HlywdCatft From United States of America, joined Jan 2001, 5321 posts, RR: 6 Posted (12 years 6 days 6 hours ago) and read 6906 times:
In the Time Life series of books made in the 80s "The Epic of Flight", I was reading in the book "The Jet Age" that the full scale mockup of the Boeing SST was sold at an auction for $31,000 to someone in Florida where it is being used as a tourist attraction.
DAirbus From United States of America, joined Nov 2003, 596 posts, RR: 2
Reply 5, posted (12 years 5 days 21 hours ago) and read 6465 times:
Here is the story as far as I know. After the B2707 was cancelled, Boeing sold the mockup to a promoter who planned to use it as part of an amusement park/entertainment complex in Kissimmee, FL. The promoter ran out of money before finishing his plans although he was able to move the mock-up to Florida and set it up inside a large warehouse looking building. The building was latter sold to a church with the mock-up still inside it.
Around 1990, the church needed room to expand so they were trying to sell the mock-up to anyone who wanted it or scrap it otherwise. I was going to school in Daytona Beach at the time so my roommate and I drove to Kissimmee after hearing about it in a newspaper article. I still have a picture of the mock-up with me standing in the cockpit.
I never did find out what happened to it afterward but I am glad it ended up in a museum instead of being scrapped.
"I love mankind. It's people I can't stand." - Charles Shultz
B2707SST From United States of America, joined Apr 2003, 1384 posts, RR: 58
Reply 6, posted (12 years 5 days 18 hours ago) and read 6366 times:
DAirbus is pretty much spot on. I have a Seattle PI article on the mockup's move to Hiller in hard copy and am trying to find it online.
Just a couple of comments: the original 2707-100 mockup was life size and included moving swing wings, retractable flaps, and a furnished cabin with in-seat PTVs (hard to believe for 1966). A separate nose mockup had a simulator cockpit and a pivoting nose, and a third exhibit showed off the SST's GE4 turbojet engines and nacelle installation features. All were destroyed after Boeing switched to the 2707-300 fixed-wing design in late 1968. No one seems to know what happened to the mockups or where the remains went. They just disappeared.
The people standing around and under the mockup give a good sense of scale; this was to be an enormous aircraft.
Apparently for many years, a full-scale mural of the 2707-100 adorned the side of one of Boeing's buildings at BFI. I'm not sure which one; the mockup was located in the Developmental Center at BFI, which is where prototype assembly was scheduled to occur. Production likely would have been in Renton or perhaps BFI.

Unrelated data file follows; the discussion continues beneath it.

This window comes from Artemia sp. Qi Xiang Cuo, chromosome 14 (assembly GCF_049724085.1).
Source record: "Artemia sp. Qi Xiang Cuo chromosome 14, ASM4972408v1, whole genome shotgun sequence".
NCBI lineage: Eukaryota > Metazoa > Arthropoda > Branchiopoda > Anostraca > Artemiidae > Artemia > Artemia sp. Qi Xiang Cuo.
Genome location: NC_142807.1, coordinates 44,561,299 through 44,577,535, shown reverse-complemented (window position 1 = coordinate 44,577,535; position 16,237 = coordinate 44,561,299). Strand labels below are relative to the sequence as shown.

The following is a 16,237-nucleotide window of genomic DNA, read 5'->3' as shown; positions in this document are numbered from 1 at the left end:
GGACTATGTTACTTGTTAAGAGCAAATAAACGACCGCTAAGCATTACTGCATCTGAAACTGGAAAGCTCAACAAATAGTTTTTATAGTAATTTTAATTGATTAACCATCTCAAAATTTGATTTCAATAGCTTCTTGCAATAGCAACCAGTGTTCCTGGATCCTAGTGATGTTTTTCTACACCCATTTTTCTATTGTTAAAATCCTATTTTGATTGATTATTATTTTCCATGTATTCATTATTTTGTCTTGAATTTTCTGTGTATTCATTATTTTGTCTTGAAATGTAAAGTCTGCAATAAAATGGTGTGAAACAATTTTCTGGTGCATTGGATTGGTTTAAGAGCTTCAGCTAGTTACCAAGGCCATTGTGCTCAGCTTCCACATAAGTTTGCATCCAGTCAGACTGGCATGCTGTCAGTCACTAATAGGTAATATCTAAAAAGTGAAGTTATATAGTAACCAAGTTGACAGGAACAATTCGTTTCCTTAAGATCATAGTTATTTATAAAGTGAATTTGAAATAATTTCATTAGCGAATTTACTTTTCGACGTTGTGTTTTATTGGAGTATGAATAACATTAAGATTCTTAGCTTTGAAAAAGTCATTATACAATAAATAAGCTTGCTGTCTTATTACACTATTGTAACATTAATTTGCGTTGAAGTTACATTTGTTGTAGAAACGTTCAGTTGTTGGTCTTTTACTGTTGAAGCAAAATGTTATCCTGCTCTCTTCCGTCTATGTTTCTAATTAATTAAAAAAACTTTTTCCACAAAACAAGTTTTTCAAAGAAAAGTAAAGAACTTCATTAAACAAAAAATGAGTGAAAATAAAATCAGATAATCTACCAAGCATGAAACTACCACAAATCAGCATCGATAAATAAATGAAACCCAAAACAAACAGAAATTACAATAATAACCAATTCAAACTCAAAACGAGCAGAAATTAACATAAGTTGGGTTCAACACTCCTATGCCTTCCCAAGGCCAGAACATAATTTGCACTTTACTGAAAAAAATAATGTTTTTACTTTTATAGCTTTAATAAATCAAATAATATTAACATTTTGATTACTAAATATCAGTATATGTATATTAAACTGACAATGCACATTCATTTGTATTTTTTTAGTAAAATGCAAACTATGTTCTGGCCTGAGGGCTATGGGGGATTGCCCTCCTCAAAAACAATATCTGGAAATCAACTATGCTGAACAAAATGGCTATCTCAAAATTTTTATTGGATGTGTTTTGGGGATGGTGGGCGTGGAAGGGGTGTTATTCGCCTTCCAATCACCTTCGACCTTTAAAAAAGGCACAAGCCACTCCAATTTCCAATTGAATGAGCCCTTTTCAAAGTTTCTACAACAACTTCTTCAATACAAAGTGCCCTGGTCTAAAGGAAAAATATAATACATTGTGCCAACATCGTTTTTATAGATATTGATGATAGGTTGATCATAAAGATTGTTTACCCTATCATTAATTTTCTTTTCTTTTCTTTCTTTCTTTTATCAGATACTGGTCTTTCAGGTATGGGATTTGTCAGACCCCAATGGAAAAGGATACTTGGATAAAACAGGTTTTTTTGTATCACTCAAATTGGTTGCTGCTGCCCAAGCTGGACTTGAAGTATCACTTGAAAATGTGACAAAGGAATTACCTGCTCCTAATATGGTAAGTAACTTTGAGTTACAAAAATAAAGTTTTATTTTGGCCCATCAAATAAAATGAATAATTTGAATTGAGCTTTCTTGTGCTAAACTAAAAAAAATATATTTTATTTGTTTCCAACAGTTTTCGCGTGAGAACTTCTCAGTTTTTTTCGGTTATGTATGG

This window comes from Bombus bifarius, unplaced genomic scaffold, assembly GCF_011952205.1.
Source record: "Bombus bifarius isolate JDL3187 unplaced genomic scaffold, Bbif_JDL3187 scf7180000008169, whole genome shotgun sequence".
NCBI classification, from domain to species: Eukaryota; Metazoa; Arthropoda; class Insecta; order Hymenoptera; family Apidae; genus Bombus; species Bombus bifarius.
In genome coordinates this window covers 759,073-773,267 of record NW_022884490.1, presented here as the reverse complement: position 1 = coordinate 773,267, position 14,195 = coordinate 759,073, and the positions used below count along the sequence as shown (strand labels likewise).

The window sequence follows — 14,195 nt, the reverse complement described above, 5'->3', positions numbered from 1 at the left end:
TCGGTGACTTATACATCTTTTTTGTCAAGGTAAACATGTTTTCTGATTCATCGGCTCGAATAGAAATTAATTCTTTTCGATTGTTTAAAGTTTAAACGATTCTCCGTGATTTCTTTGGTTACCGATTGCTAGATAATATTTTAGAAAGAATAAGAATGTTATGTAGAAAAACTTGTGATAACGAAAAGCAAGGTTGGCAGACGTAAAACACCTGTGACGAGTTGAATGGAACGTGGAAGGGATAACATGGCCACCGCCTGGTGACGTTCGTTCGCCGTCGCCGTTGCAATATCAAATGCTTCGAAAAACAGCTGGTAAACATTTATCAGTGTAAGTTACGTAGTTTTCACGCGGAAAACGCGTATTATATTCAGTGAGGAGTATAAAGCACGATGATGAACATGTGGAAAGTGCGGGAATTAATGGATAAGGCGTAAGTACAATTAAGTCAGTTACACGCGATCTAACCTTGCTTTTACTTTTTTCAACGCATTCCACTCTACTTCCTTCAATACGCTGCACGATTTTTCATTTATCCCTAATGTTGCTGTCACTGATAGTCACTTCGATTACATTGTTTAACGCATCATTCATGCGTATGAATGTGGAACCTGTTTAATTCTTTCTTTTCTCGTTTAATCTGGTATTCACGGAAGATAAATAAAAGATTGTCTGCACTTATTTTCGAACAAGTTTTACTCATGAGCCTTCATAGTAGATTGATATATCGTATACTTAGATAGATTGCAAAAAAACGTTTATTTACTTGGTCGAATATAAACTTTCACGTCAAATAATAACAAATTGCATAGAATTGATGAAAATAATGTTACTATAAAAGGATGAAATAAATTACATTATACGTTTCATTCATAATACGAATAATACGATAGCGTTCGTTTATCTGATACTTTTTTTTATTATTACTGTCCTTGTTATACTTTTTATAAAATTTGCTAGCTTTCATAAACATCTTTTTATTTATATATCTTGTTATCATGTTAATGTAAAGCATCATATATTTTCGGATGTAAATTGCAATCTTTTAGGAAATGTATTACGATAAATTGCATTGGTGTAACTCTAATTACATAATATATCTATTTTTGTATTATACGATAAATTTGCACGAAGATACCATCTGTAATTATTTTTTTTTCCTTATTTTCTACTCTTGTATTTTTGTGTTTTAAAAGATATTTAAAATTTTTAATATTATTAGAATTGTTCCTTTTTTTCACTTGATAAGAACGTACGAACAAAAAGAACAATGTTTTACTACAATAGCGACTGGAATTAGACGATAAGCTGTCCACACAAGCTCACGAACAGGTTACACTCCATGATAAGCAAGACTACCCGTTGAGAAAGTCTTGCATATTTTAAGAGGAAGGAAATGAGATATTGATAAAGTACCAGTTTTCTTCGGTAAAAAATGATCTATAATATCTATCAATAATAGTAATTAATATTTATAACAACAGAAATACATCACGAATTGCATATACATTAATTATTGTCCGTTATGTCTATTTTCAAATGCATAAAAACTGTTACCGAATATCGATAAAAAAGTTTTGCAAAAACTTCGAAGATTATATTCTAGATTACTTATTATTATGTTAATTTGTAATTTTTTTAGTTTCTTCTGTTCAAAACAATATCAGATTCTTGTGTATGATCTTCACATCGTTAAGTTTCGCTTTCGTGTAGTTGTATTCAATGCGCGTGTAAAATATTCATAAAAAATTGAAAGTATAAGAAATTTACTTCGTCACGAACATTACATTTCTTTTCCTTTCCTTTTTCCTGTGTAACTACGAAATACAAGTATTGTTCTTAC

The 2707-300 mockup was not quite as elaborate and was disassembled after the SST was cancelled in 1971. Boeing nearly sold it for scrap, but as mentioned, a buyer in Florida stepped in and saved it. The two SST prototypes were 15% completed when the SST was axed. Boeing employees kept some pieces as souveniers (occasionally bits of the 2707's titanium spars or skin panels come up on EBay) but no larger sections remain.
The Hiller Museum has the cockpit and the first 70 feet or so of the cabin, but I'm not sure if they saved the rest of the fuselage and wing. The structure was badly corroded, as you can see below, but had been restored nicely, according to later photos. I haven't been to Hiller myself, but I imagine it's worth a visit, since that mockup is basically all that's left of a nearly $10 billion program.
Lockheed's L-2000 mockup was located in Burbank. After Lockheed lost the SST competition, it was sent to a FAA facility in Oklahoma City and used for fire evacuation testing before being destroyed. Like the 2707-100 mockup, no trace of it remains. Lockheed wiped out almost all references to its SST program after it lost to Boeing.
Tu154m From United States of America, joined Oct 2001, 688 posts, RR: 5
Reply 7, posted (12 years 5 days 14 hours ago) and read 6252 times:
When I lived in Daytona, I was down the coast by Patrick AFB one day, as there were some U-2s flying out over Haiti(early 1990s). As I got closer to the Kennedy Space Center, on A1A there was a long, blue fuselage looking object on the inland side of the road, behind a fence. After asking around a little, someone said it was the fuselage to a SST mock up!!!!! It was minus the cockpit, and had what looked like wing attach points. Looking back, I really wish I had taken a picture of this!!!!! I must say, after seeing the nose section mentioned above, the blue looked the same and it was in prettty sad condition. Has anyone else heard anymore of this??
ExitRow From , joined Dec 1969, posts, RR:
Reply 8, posted (12 years 4 days 1 hour ago) and read 6011 times:
What a shame. Destroying all that history. You'd think, of all programs, an SST one would be a little more forward-thinking than that.
For what it's worth, in Seattle's Fremont neighborhood, there's a bar called "The Triangle." Not sure if they're still there (haven't been back for beers there in a while), but above the urinals in the men's room are a series of circa 1960s artist's renderings of a futuristic Seatac airport, complete with departing, arriving and taxiiing Boeing SST's.